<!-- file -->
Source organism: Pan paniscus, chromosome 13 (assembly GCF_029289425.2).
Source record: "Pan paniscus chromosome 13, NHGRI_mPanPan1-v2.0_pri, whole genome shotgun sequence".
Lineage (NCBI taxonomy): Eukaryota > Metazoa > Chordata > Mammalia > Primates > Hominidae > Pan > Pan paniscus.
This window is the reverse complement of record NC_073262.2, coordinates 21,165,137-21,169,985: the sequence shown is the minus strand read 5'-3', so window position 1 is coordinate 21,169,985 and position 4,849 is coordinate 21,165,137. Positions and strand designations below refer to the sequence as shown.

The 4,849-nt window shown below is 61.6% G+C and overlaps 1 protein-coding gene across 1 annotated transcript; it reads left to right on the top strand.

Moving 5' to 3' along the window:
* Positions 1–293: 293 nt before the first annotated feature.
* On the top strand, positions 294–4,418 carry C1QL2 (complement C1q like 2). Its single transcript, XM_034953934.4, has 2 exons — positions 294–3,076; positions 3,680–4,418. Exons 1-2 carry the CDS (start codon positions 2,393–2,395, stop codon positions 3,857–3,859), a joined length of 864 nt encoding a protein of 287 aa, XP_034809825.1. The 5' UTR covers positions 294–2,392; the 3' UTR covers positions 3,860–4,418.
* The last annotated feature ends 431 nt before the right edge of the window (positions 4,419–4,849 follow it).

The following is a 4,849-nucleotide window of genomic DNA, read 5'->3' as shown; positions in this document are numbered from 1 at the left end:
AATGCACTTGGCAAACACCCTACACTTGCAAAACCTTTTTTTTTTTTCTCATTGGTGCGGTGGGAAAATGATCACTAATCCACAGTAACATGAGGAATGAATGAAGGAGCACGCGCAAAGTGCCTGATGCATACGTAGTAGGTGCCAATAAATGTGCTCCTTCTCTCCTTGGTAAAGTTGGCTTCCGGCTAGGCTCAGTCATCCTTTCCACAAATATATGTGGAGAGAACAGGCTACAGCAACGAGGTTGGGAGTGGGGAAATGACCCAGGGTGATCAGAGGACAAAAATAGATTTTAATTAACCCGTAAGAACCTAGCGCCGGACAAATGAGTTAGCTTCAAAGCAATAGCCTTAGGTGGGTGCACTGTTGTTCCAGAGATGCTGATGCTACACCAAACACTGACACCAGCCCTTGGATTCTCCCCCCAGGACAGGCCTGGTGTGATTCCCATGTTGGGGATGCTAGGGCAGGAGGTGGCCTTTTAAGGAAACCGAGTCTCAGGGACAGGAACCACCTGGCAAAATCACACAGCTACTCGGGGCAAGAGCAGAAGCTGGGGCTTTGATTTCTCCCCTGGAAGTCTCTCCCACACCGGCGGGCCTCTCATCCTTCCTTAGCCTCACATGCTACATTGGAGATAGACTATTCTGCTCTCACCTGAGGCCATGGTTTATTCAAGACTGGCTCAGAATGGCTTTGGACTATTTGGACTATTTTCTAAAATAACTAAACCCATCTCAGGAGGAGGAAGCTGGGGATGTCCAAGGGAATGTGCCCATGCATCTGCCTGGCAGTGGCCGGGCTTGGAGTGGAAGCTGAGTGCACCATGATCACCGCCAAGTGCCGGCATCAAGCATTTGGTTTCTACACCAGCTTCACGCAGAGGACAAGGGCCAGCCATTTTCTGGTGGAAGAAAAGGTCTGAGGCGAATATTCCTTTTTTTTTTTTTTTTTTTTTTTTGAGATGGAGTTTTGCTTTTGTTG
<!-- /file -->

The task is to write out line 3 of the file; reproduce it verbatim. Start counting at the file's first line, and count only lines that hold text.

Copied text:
Lineage (NCBI taxonomy): Eukaryota > Metazoa > Chordata > Mammalia > Primates > Hominidae > Pan > Pan paniscus.